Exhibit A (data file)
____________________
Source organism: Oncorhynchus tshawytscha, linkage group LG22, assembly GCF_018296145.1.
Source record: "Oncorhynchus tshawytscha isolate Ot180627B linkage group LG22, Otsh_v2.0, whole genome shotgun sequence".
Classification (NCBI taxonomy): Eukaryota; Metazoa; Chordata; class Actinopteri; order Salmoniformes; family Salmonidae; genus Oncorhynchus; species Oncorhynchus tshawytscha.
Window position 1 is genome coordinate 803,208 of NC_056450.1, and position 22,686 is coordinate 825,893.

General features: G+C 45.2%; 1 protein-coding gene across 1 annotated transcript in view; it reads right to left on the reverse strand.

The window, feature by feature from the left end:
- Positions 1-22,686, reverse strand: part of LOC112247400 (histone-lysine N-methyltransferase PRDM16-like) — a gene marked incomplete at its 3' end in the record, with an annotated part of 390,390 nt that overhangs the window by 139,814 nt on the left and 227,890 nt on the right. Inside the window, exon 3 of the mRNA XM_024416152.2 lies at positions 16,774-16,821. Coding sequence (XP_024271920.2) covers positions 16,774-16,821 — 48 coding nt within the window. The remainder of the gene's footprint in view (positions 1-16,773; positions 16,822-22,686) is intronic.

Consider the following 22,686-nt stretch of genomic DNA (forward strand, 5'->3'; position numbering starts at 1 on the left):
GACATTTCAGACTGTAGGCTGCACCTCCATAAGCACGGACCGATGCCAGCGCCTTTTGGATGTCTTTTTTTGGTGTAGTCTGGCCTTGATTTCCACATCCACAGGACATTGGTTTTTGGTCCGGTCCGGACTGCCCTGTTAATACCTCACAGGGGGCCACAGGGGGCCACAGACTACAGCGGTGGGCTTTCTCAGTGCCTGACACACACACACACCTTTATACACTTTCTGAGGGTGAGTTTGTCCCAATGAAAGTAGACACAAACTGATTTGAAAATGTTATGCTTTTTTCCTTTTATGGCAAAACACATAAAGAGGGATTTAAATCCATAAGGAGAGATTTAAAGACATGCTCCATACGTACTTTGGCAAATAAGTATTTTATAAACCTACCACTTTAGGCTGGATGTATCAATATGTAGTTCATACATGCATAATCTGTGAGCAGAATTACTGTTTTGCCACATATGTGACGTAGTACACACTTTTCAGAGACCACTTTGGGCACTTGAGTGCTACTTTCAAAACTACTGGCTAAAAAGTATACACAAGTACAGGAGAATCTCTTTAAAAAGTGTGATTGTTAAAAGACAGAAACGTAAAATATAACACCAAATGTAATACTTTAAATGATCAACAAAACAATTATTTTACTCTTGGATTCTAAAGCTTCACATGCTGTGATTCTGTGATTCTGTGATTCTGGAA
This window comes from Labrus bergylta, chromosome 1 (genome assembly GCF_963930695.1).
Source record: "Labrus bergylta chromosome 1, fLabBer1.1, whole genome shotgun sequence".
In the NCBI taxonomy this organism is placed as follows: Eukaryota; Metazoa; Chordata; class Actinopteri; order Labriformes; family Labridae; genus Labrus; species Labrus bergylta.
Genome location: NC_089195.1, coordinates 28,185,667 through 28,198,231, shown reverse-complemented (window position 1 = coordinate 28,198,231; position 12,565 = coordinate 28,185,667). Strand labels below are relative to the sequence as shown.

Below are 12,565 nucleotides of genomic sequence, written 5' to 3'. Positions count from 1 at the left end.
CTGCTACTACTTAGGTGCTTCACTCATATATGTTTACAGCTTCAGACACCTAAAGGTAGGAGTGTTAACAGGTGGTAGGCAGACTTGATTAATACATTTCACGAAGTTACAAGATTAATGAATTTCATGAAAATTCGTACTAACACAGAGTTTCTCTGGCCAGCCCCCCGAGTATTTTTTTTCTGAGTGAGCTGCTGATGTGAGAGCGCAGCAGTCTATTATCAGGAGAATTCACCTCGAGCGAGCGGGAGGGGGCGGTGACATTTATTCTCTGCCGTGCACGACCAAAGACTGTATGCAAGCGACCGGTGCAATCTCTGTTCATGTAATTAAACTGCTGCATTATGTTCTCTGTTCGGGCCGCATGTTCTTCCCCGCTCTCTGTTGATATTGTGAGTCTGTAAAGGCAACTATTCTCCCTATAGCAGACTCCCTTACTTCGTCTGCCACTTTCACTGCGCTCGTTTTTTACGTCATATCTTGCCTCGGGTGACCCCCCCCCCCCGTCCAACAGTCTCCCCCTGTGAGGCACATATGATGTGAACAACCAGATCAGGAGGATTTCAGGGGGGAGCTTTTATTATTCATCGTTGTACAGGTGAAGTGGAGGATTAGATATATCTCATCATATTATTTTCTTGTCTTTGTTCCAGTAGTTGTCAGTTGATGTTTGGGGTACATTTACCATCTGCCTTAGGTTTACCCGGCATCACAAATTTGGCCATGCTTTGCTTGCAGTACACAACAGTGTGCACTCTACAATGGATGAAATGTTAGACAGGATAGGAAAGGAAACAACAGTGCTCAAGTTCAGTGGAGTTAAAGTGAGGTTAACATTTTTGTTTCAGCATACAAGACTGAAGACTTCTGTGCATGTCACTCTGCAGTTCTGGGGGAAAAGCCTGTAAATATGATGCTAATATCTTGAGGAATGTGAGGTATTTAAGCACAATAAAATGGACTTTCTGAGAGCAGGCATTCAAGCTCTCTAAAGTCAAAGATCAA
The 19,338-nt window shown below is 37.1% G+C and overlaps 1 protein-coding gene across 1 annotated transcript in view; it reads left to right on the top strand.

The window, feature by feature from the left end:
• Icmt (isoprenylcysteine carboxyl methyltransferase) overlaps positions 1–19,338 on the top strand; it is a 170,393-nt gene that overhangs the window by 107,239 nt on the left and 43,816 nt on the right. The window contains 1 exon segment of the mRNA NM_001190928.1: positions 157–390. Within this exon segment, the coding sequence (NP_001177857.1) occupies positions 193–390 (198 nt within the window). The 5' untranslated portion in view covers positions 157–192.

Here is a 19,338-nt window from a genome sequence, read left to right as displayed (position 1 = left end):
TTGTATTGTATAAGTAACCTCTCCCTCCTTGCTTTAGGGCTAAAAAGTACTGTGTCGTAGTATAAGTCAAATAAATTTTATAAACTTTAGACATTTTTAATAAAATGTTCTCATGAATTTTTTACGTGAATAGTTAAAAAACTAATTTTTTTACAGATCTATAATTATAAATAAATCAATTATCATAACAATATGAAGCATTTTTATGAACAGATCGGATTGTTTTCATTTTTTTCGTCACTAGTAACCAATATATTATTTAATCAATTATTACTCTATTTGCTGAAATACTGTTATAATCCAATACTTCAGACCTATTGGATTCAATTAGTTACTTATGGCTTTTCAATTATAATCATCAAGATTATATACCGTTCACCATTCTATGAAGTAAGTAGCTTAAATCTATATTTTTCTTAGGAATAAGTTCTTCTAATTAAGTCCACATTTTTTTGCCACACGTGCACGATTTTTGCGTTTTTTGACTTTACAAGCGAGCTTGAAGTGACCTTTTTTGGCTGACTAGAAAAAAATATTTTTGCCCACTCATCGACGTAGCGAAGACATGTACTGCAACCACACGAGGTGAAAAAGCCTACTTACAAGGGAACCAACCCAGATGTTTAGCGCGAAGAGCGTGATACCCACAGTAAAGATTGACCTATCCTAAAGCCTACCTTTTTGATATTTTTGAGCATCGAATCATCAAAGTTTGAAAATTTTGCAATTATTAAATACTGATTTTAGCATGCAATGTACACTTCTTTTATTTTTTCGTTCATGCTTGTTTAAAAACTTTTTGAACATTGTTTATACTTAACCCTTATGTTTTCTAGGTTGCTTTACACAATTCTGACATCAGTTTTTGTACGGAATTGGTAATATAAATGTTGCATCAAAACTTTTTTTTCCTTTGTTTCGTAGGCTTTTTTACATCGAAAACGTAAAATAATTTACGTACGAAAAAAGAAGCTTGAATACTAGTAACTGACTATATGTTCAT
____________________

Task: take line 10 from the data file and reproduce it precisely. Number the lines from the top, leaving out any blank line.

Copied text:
This window comes from Labrus bergylta, chromosome 1 (genome assembly GCF_963930695.1).